I was thinking about this yesterday -- how art, in general, is ridiculously subjective. A song, a painting, a novel, could be considered either beautiful or ugly according to one thing: the eye of the beholder. Because the beholder is the one who casts judgment on the piece. And because the beholder is the sum total of all his/her past experiences, beliefs, and individual tastes, then that judgment is entirely unique. And valid.

Case in point: I visited a modern museum of art a couple of years ago. And as I was viewing these enormous canvases on the wall (one with a huge line painted beside a large red circle), I marveled at how someone could look at this and call it "art." How someone could spend a hundred thousand dollars on something my five-year-old niece could do with her eyes closed. But the neat thing is, they can. That's their right, their prerogative to look at that painting and admire it. They have just as much right to say they adore that big splotchy circle as I have to say I don't.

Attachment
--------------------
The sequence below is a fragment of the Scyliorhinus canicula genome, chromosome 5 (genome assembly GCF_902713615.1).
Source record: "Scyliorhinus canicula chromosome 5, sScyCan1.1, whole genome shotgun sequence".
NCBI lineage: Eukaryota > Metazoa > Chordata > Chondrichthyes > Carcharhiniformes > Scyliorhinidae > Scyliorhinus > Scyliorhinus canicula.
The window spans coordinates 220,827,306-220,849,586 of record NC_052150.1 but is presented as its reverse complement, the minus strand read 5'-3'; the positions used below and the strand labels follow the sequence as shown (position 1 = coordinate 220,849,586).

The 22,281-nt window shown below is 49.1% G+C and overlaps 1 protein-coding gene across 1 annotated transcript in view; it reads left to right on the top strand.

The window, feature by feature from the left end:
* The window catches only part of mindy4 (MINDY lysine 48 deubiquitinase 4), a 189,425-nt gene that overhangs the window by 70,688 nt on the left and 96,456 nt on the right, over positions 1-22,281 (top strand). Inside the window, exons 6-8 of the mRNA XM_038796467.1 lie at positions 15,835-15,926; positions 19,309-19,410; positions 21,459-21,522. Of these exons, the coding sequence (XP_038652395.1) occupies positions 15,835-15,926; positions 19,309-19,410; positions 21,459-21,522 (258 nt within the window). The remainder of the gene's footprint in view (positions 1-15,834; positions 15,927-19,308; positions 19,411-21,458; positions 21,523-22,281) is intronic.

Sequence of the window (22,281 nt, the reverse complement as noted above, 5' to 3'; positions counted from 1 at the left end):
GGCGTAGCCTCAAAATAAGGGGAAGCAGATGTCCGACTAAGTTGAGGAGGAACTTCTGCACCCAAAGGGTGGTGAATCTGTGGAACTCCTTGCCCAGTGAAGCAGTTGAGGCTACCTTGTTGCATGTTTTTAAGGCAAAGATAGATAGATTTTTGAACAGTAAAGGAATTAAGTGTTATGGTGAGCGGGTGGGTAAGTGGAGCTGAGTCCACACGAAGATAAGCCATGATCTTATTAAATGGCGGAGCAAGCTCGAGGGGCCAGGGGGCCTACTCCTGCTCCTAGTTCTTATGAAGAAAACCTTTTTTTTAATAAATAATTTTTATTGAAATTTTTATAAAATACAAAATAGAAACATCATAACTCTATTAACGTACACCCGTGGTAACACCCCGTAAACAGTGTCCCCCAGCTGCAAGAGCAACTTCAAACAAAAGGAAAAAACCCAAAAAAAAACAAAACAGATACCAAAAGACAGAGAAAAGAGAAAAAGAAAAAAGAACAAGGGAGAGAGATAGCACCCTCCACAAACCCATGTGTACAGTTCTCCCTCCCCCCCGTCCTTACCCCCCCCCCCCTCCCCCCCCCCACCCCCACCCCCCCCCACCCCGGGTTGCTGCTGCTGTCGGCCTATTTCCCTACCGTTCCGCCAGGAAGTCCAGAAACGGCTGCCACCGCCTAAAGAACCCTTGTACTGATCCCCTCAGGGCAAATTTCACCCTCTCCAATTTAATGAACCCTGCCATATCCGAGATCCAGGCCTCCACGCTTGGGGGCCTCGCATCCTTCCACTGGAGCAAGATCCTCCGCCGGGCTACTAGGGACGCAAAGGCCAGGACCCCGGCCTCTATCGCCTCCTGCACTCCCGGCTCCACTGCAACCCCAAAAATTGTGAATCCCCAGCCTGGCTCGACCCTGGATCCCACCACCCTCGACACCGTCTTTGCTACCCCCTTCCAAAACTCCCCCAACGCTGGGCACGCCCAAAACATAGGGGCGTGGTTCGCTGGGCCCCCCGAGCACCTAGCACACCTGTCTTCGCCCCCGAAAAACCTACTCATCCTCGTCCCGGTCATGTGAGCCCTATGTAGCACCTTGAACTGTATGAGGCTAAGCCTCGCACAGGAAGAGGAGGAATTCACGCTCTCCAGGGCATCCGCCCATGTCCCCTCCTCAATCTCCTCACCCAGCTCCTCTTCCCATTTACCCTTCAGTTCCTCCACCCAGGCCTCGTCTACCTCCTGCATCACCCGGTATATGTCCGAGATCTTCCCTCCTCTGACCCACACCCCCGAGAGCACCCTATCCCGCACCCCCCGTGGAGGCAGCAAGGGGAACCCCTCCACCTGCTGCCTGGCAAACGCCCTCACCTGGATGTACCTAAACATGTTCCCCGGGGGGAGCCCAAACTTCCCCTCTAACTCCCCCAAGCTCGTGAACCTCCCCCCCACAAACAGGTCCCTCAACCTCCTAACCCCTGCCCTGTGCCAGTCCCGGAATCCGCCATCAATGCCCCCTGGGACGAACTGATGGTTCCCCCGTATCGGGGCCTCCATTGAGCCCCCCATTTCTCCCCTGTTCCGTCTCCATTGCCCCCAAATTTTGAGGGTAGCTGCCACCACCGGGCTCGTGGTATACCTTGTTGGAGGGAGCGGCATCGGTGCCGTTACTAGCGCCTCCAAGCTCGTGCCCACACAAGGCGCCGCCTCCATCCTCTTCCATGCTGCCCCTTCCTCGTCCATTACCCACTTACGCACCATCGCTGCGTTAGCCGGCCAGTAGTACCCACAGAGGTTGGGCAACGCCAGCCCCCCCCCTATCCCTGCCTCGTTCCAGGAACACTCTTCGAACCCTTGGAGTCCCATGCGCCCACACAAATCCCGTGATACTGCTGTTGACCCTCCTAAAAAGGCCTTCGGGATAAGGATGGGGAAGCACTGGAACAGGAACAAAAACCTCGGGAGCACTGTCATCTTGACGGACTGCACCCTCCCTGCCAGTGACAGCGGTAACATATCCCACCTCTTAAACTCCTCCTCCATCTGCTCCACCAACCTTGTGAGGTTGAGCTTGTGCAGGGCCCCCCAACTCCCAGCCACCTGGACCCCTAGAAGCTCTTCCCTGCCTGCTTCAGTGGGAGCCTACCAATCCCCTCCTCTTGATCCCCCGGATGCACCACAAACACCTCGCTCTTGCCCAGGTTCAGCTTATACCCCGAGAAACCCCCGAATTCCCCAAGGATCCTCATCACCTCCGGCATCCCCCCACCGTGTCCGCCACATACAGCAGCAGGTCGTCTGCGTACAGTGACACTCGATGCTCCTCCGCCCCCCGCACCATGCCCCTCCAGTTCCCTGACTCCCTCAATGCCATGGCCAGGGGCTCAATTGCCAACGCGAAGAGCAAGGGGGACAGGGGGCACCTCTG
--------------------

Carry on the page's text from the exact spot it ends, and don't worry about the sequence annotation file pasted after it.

When it comes to our writing, when it comes to our scouring the ends of the earth for an agent, and/or publisher, we always need to keep in mind how very subjective this business is. There will be those who read my work and see only a simple line with a red circle -- who will shrug their shoulders at it, or who won't "get" it, might not even like it. And, that's their right. But there might also be (*fingers crossed*) those who read my work and see something else. They'll see beauty there. They'll nod their heads, smile, and consider it "art."